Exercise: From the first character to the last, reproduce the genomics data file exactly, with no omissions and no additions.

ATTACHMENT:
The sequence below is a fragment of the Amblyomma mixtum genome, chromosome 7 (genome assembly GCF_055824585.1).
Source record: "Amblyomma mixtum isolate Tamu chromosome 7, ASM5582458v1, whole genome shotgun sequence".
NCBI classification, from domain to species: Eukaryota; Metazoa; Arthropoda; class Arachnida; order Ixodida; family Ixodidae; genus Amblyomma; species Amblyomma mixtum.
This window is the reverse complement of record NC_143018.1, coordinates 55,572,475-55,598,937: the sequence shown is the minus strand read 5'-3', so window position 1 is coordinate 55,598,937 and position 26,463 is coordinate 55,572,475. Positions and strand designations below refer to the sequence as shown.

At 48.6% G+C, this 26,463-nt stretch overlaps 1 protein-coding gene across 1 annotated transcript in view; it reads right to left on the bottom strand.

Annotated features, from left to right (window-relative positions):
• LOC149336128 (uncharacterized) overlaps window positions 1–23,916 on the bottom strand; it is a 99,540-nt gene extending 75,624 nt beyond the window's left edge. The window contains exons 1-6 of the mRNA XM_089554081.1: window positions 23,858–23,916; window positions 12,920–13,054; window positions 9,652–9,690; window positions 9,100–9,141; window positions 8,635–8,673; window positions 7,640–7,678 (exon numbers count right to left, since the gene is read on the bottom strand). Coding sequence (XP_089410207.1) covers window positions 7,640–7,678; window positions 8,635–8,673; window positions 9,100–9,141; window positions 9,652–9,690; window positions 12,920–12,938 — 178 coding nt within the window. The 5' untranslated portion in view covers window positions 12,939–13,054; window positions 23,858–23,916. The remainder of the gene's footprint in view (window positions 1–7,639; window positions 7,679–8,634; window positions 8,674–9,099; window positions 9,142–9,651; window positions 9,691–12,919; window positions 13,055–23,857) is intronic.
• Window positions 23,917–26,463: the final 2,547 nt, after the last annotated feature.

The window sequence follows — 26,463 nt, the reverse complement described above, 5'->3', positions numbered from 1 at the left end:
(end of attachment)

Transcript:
The sequence below is a fragment of the Amblyomma mixtum genome, chromosome 7 (genome assembly GCF_055824585.1).
Source record: "Amblyomma mixtum isolate Tamu chromosome 7, ASM5582458v1, whole genome shotgun sequence".
NCBI classification, from domain to species: Eukaryota; Metazoa; Arthropoda; class Arachnida; order Ixodida; family Ixodidae; genus Amblyomma; species Amblyomma mixtum.
This window is the reverse complement of record NC_143018.1, coordinates 55,572,475-55,598,937: the sequence shown is the minus strand read 5'-3', so window position 1 is coordinate 55,598,937 and position 26,463 is coordinate 55,572,475. Positions and strand designations below refer to the sequence as shown.

At 48.6% G+C, this 26,463-nt stretch overlaps 1 protein-coding gene across 1 annotated transcript in view; it reads right to left on the bottom strand.

Annotated features, from left to right (window-relative positions):
• LOC149336128 (uncharacterized) overlaps window positions 1–23,916 on the bottom strand; it is a 99,540-nt gene extending 75,624 nt beyond the window's left edge. The window contains exons 1-6 of the mRNA XM_089554081.1: window positions 23,858–23,916; window positions 12,920–13,054; window positions 9,652–9,690; window positions 9,100–9,141; window positions 8,635–8,673; window positions 7,640–7,678 (exon numbers count right to left, since the gene is read on the bottom strand). Coding sequence (XP_089410207.1) covers window positions 7,640–7,678; window positions 8,635–8,673; window positions 9,100–9,141; window positions 9,652–9,690; window positions 12,920–12,938 — 178 coding nt within the window. The 5' untranslated portion in view covers window positions 12,939–13,054; window positions 23,858–23,916. The remainder of the gene's footprint in view (window positions 1–7,639; window positions 7,679–8,634; window positions 8,674–9,099; window positions 9,142–9,651; window positions 9,691–12,919; window positions 13,055–23,857) is intronic.
• Window positions 23,917–26,463: the final 2,547 nt, after the last annotated feature.

The window sequence follows — 26,463 nt, the reverse complement described above, 5'->3', positions numbered from 1 at the left end: